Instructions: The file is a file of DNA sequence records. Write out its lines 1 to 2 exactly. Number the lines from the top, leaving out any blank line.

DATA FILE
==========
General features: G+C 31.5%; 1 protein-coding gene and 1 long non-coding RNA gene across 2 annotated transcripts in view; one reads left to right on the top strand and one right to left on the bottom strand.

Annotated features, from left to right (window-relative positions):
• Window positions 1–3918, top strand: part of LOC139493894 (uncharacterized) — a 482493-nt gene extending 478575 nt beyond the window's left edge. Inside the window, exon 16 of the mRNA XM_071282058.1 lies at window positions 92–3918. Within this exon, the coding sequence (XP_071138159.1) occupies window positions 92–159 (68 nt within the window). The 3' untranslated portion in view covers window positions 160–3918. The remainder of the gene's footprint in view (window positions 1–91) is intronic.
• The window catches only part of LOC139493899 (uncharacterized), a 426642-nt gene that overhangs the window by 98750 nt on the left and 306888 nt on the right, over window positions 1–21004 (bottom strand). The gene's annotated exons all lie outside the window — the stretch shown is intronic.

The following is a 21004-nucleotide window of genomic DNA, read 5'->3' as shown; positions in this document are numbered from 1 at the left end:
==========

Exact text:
General features: G+C 31.5%; 1 protein-coding gene and 1 long non-coding RNA gene across 2 annotated transcripts in view; one reads left to right on the top strand and one right to left on the bottom strand.

Annotated features, from left to right (window-relative positions):